Why is supervision regarded in this way? I think it is because the word “supervision” or “supervisor” is shrouded in a mystic veil. Many supervisors have never seen other supervisors supervising practitioners. There are not many publications describing the theoretical background or practical case studies. Some publications offer even thicker veils instead of articulating issues and describing the actual practices. The very word “super” might contribute further to this obfuscation. In narrative therapy, in which I am particularly interested, the word “co-vision” is sometimes used in order to make the collaborative aspect clearer.
Even in these unsatisfactory circumstances, many supervisors are willing to do their best in providing some form of supervision within their capacities to their supervisees. However, the mystic veil works against to these supervisors as it even makes the standard of judgements murky by specifying nothing in particular. All they can do is to manage somehow on the basis of trial and error, or on the basis of their own experience and sensitivities. They will never be able to feel what they do is adequately justified.
Every year, more and more people join the helping profession. It cannot be expected that those who have just completed the initial training or qualified as helpers to do the work in full competence. This does not mean the shortcoming of the training courses, but rather, it means that certain aspects of training can only be facilitated after the worker has started working in his or her post. However, in Japan, these opportunities tend to be restricted only in the training courses, with often one instructor to many trainees, which is not suitable for attending to the individual needs. This is where supervision, in which individuals look into their experience and explore learning resources to maximize their support to clients, should be offered. Without these facilitations, helping professionals will not be able to maintain their welfare and further their learning.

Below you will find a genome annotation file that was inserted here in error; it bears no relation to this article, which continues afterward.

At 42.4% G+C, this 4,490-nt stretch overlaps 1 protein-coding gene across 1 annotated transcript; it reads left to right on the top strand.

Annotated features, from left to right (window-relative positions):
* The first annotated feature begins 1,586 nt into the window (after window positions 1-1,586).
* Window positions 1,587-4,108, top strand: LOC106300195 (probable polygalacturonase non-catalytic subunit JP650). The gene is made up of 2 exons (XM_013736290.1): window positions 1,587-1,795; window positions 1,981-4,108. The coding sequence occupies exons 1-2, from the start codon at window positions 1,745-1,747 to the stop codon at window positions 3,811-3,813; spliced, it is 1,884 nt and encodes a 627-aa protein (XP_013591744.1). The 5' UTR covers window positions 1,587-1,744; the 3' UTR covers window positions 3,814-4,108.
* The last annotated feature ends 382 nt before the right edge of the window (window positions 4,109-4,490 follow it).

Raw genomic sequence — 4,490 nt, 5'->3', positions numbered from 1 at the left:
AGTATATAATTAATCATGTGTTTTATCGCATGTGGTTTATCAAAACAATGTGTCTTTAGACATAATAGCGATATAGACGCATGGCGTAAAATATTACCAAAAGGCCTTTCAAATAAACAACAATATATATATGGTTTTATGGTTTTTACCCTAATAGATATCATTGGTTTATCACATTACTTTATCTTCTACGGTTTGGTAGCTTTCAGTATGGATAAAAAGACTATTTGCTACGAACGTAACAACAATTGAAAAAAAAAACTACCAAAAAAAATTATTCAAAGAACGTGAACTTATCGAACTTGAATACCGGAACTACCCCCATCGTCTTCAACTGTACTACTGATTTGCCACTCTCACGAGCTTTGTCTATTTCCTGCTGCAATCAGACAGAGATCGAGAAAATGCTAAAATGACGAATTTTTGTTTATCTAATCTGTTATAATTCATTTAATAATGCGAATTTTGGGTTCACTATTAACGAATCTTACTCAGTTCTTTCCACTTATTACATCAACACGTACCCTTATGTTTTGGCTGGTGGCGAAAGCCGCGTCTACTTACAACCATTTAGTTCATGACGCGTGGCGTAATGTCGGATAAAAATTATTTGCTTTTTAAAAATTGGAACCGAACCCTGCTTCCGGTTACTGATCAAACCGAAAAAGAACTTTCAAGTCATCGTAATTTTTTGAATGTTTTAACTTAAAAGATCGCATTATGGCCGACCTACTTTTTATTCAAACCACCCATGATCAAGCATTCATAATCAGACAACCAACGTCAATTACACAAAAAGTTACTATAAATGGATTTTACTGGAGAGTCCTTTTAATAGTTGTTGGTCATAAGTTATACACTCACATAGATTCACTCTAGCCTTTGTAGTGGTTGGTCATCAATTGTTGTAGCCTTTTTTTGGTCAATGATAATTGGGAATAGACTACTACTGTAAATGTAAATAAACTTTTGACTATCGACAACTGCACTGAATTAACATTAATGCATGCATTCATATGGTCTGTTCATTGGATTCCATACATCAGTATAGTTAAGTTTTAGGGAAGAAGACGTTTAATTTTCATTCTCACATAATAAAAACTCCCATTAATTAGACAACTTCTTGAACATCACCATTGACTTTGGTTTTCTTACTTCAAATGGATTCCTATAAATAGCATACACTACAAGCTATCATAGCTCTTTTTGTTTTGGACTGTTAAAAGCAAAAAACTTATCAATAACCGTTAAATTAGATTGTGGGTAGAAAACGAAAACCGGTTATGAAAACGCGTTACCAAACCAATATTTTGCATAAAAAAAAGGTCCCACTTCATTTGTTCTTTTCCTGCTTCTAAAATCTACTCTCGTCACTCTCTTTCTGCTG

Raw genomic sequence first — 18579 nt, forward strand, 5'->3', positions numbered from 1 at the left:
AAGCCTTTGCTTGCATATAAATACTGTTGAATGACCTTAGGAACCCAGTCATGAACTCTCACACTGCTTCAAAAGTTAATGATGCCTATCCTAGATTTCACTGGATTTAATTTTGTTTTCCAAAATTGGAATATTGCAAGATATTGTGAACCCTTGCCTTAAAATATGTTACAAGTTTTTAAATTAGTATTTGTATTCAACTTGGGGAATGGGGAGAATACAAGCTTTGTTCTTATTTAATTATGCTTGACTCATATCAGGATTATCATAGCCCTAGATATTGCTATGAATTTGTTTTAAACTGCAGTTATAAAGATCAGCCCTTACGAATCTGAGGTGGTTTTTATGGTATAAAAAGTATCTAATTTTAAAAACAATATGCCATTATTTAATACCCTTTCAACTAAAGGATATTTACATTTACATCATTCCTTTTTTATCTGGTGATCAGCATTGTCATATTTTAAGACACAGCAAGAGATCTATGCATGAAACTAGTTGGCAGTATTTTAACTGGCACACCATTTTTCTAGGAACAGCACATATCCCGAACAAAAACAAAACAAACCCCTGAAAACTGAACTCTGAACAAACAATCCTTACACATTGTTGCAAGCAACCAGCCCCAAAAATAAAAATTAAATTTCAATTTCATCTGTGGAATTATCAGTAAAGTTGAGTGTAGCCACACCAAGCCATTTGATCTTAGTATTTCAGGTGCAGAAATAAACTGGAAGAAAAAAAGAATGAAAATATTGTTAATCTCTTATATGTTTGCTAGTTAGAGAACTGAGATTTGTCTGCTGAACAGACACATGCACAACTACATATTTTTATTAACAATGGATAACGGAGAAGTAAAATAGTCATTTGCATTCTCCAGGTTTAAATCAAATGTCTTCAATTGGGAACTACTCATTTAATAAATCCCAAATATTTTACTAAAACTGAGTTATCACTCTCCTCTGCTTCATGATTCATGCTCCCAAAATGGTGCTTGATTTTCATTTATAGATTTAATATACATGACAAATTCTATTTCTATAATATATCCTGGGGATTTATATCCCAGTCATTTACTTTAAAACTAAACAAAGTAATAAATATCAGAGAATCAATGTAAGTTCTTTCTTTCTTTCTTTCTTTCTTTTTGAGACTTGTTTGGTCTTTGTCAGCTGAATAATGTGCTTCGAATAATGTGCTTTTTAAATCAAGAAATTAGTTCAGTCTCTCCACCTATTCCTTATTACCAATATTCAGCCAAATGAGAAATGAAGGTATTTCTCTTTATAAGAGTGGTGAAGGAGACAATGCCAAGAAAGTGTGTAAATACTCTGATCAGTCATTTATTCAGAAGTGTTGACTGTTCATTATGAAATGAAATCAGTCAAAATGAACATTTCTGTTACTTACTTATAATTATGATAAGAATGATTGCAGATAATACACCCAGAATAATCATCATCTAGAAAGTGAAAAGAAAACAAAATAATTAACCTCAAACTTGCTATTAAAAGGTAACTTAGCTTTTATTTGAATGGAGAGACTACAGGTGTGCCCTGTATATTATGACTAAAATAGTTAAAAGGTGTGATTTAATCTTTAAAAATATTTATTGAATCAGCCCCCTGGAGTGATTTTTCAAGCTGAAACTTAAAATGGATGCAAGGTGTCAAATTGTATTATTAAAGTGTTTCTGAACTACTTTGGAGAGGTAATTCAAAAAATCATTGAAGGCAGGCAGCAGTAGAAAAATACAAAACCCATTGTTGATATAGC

In order to realise this facilitation, it would be necessary to drag the supervisor from its current pedestal, look into the real-size requirements of this role. To attribute this role only to those who have acquired superior, benevolent personalities would simply create a stumbling block to the future of helping profession in Japan. The realities have to be described, articulated and discussed in order to avoid this mystification. Once stated, each component can be investigated and specified. To write a statement such as “Supervision is an art that requires high skills and profound experience” would not help anyone when they face providing supervision for the first time. To share the understanding that even an un-experienced supervisor can start from certain area will ensure the number of newcomers to the supervisory role.